The assortment of apps you have to wade through when powering on a new phone for the first time is about to grow by one. Samsung is expected to announced on Wednesday that is has licensed Lookout's anti-malware suit for all its upcoming Android devices. No word yet on whether or not current devices will get Lookout as an update.
We talked a little bit about Bitdefender's new antivirus offering earlier today in our giveaway post, but now we want to dive a little deeper into the app and explain what makes it good, how it differs from Bitdefender's paid mobile security service, and how it compares to similar antivirus offerings.
The first question you may have is "since Bitdefender's Mobile Security app was already free(mium), why release this?" That answer is actually pretty simple: as of today, the model for Mobile Security has changed to a trial period-only.
One of the most common questions newcomers to Android have is do I really need an antivirus? While there are varying answers to this question depending on who you ask, it's hard to deny the demand for such apps. Of course, most AVs have other, far more useful features than just the AV scan – like anti-theft, device location features, and more. For that reason alone, I always have one installed on all my devices.
We at Android Police take our mobile security pretty seriously. It's in the job description. Entering the realm of mobile security today is yet another contender on the good side of the battle: VirusTotal has released its client for Android. Prior to this, VirusTotal was a simple website where you can upload suspicious files to be scanned by a multitude of antivirus engines. Having provided this desktop OS-oriented service for several years now, VirusTotal has brought its experience and expertise to mobile.
Antivirus apps are big business on Android. Just run a search on our site and you can see there are tons of big-name apps for our beloved OS that help protect users from malware, track lost devices, and manage privacy (among other things). Millions have downloaded such apps, and sometimes paid fairly large sums (in relation to other apps, anyway) for the protection they offer.
There's no shortage of antivirus, antimalware, or other forms of anti-bad stuff apps in the Market. In fact, we've look taken at a ton of them. If none of those could handle your list of wants from a mobile security app, have a look a Comodo Mobile Security - it brings a few useful features all together into a single app.
Like you would expect from Comodo, it's first and foremost an antivirus/antimalware.
What happens when Google's open-source program manager Chris DiBona reads one too many false claims about the nature of open source software? He takes to his soapbox on Google+ to put everyone in check.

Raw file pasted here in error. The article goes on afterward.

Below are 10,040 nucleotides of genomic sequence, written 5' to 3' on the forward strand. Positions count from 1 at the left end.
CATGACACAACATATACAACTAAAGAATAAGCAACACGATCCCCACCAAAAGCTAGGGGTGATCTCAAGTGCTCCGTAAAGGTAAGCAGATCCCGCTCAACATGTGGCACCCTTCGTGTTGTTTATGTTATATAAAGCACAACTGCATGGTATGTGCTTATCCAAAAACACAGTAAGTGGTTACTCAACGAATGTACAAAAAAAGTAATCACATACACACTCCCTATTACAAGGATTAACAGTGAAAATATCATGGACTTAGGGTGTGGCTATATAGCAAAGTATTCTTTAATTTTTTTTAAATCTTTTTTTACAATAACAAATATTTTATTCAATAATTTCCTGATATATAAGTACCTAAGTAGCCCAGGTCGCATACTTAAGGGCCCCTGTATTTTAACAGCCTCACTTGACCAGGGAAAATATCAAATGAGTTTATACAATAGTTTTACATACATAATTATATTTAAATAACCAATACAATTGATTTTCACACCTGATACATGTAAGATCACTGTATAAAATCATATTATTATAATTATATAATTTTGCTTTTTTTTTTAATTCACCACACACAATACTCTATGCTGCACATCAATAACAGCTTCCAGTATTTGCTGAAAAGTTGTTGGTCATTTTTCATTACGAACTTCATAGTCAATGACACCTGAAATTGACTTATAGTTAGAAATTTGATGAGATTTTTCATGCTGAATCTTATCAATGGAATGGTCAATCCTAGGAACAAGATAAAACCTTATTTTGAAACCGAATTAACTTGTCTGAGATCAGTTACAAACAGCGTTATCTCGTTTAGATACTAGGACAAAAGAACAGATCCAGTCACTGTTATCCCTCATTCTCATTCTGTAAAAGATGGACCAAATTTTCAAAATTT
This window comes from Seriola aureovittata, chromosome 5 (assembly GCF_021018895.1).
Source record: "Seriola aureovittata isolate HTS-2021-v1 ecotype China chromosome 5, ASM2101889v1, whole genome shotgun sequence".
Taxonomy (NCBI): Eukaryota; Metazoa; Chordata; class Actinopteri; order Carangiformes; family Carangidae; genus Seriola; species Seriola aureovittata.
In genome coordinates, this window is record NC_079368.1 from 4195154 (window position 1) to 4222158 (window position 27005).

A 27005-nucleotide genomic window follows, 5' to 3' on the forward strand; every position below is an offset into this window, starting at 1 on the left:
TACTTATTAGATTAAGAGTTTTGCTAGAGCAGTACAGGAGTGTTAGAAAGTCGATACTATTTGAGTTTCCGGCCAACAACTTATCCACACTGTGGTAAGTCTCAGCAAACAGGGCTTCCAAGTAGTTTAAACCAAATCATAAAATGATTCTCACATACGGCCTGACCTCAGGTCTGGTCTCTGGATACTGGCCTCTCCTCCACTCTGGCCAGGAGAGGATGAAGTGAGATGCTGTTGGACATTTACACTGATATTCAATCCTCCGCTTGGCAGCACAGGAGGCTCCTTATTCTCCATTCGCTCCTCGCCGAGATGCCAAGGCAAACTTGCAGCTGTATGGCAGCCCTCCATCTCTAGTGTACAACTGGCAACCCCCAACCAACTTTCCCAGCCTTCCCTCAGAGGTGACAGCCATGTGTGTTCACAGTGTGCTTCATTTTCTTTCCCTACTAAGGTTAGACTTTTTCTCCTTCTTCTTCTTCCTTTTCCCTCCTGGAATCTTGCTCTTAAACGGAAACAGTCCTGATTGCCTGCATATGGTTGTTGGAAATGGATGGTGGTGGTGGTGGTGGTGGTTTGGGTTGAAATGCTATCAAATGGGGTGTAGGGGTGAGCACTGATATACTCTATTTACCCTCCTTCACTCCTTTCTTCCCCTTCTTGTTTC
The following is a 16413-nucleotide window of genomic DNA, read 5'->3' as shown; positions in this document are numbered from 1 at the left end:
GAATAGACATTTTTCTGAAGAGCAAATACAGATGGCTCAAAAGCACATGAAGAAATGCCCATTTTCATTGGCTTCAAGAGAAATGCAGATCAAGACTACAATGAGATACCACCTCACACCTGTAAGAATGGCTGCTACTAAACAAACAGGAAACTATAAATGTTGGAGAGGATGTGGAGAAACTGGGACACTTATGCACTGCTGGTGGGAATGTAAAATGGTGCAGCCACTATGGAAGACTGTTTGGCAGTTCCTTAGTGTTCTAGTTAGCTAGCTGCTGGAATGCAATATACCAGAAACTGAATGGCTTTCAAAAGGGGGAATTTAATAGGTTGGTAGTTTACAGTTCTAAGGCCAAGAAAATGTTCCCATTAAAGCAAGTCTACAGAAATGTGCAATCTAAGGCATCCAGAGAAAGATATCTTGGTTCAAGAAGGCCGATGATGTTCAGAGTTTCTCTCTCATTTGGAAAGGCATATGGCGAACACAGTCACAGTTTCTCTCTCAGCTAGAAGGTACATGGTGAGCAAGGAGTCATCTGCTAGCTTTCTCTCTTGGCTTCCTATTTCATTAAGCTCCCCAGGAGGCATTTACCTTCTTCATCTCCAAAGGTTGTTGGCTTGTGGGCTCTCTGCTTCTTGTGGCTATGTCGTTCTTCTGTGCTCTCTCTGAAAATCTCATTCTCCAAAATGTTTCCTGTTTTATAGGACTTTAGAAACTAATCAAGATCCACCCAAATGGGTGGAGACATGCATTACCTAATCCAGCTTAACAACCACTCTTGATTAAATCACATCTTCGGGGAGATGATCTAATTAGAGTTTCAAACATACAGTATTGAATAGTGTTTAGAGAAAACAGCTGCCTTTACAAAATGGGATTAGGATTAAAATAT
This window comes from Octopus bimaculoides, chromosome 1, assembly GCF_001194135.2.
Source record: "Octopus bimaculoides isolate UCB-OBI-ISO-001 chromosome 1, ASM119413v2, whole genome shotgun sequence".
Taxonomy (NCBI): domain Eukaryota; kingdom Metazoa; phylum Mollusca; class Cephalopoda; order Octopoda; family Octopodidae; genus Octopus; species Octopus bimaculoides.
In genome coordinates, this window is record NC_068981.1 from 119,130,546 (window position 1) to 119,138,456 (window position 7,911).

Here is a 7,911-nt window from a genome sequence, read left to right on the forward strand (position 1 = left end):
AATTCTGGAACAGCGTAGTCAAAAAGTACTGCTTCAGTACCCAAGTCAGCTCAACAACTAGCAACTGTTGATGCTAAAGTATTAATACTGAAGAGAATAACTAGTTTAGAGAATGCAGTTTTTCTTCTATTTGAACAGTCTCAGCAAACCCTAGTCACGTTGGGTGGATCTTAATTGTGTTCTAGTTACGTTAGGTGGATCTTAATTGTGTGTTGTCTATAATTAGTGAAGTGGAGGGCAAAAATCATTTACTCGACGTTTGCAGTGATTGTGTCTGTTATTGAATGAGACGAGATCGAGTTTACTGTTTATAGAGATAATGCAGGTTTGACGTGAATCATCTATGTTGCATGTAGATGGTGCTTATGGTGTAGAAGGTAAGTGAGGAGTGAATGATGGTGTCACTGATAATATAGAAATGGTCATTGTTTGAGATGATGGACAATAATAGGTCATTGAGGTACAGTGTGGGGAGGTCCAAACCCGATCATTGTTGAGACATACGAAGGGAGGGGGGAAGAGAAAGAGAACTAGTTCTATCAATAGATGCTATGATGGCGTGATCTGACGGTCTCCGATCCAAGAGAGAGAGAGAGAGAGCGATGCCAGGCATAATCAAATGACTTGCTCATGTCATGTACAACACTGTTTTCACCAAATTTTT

That's exactly what happened a couple of days ago after DiBona read yet another article pounding the nature of open source, citing that it's "inherently insecure." Like any advocate for a cause would do, DiBona immediately set out to uncover the truth about security in an open source environment, paying particular attention to mobile operating systems, including Android and iOS.
Lookout Mobile Security, developers of Lookout Security & Antivirus (more commonly known as Lookout) look to stand out in the lineup of Android Security apps, offering a great set of security features that not only find (and control) your phone once it is lost, but protect against apps and web pages that seek to harm your phone from the inside.
At a Glance:
At first blush Lookout already seems impressive. A quick look at its page in the Android market reveals that it is “the #1 Security & Antivirus App for Android,” and that it falls into the “10 million to 50 million downloads” category, meaning the developers must be doing something right.
One of the more far-reaching Android Police stories this year was our exclusive write-up of Virus Shield, an impressively popular anti-virus app that managed to make it to the top of the Play Store's sales charts in less than a week, despite the fact that it did absolutely nothing. After digging into the app's code, Artem Russakovskii and various Android Police readers found that it was nothing more than a few images and a toggle.
Computer security is important, even if the computer in question fits in your hand. There should be no doubt about that fact. However, you should be just as wary of security software as any other app. Case in point: there's a slick new app in the Play Store called Virus Shield. It's got a cool look and it's easy to operate. Just press a single button and your virus shield is activated.